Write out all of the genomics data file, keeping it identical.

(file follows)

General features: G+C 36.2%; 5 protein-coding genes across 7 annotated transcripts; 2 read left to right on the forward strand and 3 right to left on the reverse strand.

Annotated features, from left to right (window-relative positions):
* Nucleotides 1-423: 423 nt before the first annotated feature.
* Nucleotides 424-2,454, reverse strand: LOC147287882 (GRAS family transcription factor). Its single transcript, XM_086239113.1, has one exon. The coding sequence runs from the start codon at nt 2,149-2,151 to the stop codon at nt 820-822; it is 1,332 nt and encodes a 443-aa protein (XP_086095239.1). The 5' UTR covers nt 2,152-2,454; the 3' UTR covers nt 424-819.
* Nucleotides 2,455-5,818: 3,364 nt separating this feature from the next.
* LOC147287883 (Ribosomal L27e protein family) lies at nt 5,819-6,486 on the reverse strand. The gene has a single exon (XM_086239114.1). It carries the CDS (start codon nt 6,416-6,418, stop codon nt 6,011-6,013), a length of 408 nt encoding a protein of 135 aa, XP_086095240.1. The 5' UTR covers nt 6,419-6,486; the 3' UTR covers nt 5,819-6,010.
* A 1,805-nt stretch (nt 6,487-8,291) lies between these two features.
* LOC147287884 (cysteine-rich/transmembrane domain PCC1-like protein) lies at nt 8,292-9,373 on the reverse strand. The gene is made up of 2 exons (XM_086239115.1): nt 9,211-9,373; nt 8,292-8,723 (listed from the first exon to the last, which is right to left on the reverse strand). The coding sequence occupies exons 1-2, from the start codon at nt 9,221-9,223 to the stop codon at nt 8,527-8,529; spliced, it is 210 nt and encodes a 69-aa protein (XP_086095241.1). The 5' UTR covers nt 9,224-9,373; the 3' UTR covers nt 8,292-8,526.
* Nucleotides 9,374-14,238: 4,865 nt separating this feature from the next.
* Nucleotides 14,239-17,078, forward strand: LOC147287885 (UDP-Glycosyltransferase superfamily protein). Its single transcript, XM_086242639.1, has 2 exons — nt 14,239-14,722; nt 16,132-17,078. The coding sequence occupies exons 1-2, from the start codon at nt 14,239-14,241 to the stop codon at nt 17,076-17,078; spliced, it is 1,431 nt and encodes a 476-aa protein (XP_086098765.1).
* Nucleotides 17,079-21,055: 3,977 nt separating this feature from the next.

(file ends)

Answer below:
General features: G+C 36.2%; 5 protein-coding genes across 7 annotated transcripts; 2 read left to right on the forward strand and 3 right to left on the reverse strand.

Annotated features, from left to right (window-relative positions):
* Nucleotides 1-423: 423 nt before the first annotated feature.
* Nucleotides 424-2,454, reverse strand: LOC147287882 (GRAS family transcription factor). Its single transcript, XM_086239113.1, has one exon. The coding sequence runs from the start codon at nt 2,149-2,151 to the stop codon at nt 820-822; it is 1,332 nt and encodes a 443-aa protein (XP_086095239.1). The 5' UTR covers nt 2,152-2,454; the 3' UTR covers nt 424-819.
* Nucleotides 2,455-5,818: 3,364 nt separating this feature from the next.
* LOC147287883 (Ribosomal L27e protein family) lies at nt 5,819-6,486 on the reverse strand. The gene has a single exon (XM_086239114.1). It carries the CDS (start codon nt 6,416-6,418, stop codon nt 6,011-6,013), a length of 408 nt encoding a protein of 135 aa, XP_086095240.1. The 5' UTR covers nt 6,419-6,486; the 3' UTR covers nt 5,819-6,010.
* A 1,805-nt stretch (nt 6,487-8,291) lies between these two features.
* LOC147287884 (cysteine-rich/transmembrane domain PCC1-like protein) lies at nt 8,292-9,373 on the reverse strand. The gene is made up of 2 exons (XM_086239115.1): nt 9,211-9,373; nt 8,292-8,723 (listed from the first exon to the last, which is right to left on the reverse strand). The coding sequence occupies exons 1-2, from the start codon at nt 9,221-9,223 to the stop codon at nt 8,527-8,529; spliced, it is 210 nt and encodes a 69-aa protein (XP_086095241.1). The 5' UTR covers nt 9,224-9,373; the 3' UTR covers nt 8,292-8,526.
* Nucleotides 9,374-14,238: 4,865 nt separating this feature from the next.
* Nucleotides 14,239-17,078, forward strand: LOC147287885 (UDP-Glycosyltransferase superfamily protein). Its single transcript, XM_086242639.1, has 2 exons — nt 14,239-14,722; nt 16,132-17,078. The coding sequence occupies exons 1-2, from the start codon at nt 14,239-14,241 to the stop codon at nt 17,076-17,078; spliced, it is 1,431 nt and encodes a 476-aa protein (XP_086098765.1).
* Nucleotides 17,079-21,055: 3,977 nt separating this feature from the next.